By Courtney Grogan
Jesus is radical,” Pope Francis said in his homily at the canonization of Pope Paul VI, Oscar Romero, and five other new saints.
“He gives all and He asks all: He gives a love that is total and asks for an undivided heart,” the pope told the pilgrims gathered in St. Peter’s Square Oct. 14.
Christ “gives himself to us as the living bread; can we give Him crumbs in exchange?” the pope asked.
Francis officially recognized Pope Paul VI, Oscar Romero, Vincent Romano, Francesco Spinelli, Nunzio Sulprizio, Nazaria Ignacia March Mesa, and Maria Katharina Kasper as saints at the Mass.
“All these saints, in different contexts, put today’s word into practice in their lives, without lukewarmness, without calculation, with the passion to risk everything and to leave it all behind. May the Lord help us to imitate their example,” Pope Francis said at their canonization.
Oscar Romero, who was beatified by Pope Francis in El Salvador in 2015, was the archbishop of the nation’s capital city of San Salvador. He was shot while celebrating Mass March 24, 1980, during the birth of a civil war between leftist guerrilla forces and the dictatorial government of the right.
An outspoken critic of the violence and injustices being committed at the time, Romero was declared a martyr who was killed in hatred of the faith for his vocal defense of human rights.
Saint Oscar Romero “left the security of the world, even his own safety, in order to give his life according to the Gospel, close to the poor and to his people, with a heart drawn to Jesus and his brothers and sisters,” Pope Francis said in his homily Sunday.
“Let us ask ourselves where we are in our story of love with God. Do we content ourselves with a few commandments or do we follow Jesus as lovers, really prepared to leave behind something for him?” the pope asked.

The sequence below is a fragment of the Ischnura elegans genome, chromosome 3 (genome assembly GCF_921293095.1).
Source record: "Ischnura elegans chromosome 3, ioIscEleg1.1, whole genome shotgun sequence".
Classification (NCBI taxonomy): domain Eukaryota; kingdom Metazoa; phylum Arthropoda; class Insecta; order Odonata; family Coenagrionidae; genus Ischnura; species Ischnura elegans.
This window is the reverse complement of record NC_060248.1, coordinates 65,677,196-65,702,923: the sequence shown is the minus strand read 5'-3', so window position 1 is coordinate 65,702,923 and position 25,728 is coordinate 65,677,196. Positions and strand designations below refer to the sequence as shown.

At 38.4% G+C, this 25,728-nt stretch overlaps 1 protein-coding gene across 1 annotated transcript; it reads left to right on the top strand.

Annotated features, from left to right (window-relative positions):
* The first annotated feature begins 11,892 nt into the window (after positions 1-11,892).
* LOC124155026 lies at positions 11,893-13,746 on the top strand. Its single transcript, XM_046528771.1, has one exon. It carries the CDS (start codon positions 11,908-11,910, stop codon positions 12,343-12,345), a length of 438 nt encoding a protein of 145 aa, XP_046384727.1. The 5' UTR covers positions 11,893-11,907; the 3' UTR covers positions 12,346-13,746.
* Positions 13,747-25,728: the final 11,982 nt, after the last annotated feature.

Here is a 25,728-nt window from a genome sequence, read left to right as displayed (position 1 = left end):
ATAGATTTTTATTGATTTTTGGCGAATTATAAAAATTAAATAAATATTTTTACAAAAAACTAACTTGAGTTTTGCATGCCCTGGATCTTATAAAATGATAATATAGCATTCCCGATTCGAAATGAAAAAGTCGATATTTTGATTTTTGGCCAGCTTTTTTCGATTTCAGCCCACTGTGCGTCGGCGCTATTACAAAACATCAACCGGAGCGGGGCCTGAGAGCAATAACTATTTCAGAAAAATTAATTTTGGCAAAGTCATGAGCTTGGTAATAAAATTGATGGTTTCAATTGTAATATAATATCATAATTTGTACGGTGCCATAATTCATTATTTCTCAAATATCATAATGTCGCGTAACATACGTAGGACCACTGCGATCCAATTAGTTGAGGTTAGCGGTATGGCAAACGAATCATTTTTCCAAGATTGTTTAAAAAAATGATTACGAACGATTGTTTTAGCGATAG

Pope Saint Paul VI, like St. Paul, his namesake, “spent his life for Christ’s Gospel, crossing new boundaries and becoming its witness in proclamation and in dialogue, a prophet of a Church turned outwards, looking to those far away and taking care of the poor,” Francis said.
As pope, Paul VI oversaw much of the Second Vatican Council, which had been opened by Pope St. John XXIII, and in 1969 promulgated a new Roman Missal. He died in 1978, and was beatified by Pope Francis Oct. 19, 2014.
Apart from his role in the council, Paul VI is most widely known for his landmark encyclical Humanae Vitae, which was published in 1968 and reaffirmed the Church’s teaching against contraception in wake of the sexual revolution. This year marks the 50th anniversary the encyclical.
“Pope Saint Paul VI wrote: ‘It is indeed in the midst of their distress that our fellow men need to know joy, to hear its song,’” Pope Francis said.
“Today Jesus invites us to return to the source of joy, which is the encounter with him, the courageous choice to risk everything to follow him, the satisfaction of leaving something behind in order to embrace his way. The saints have travelled this path,” he continued.
The pope encouraged Catholics to imitate the saints’ detachment, “Is Jesus enough for us or do we look for many worldly securities?”
“Let us ask for the grace always to leave things behind for love of the Lord: to leave behind wealth, the yearning for status and power, structures that are no longer adequate for proclaiming the Gospel, those weights that slow down our mission, the strings that tie us to the world,” he said.
“Without a leap forward in love, our life and our Church become sick from ‘complacency and self-indulgence,’” he continued.
“The problem is on our part: our having too much, our wanting too much suffocates our hearts and makes us incapable of loving,” the pope said.
At the Sunday Angelus following the Mass, Pope Francis greeted Queen Sofia of Spain and the presidents of Chile, El Salvador, Panama, and Italy, who attended the canonization Mass.
The canonizations took place midway through the 2018 Synod of Bishops on the topic of young people, the faith and vocational discernment from Oct. 3-28.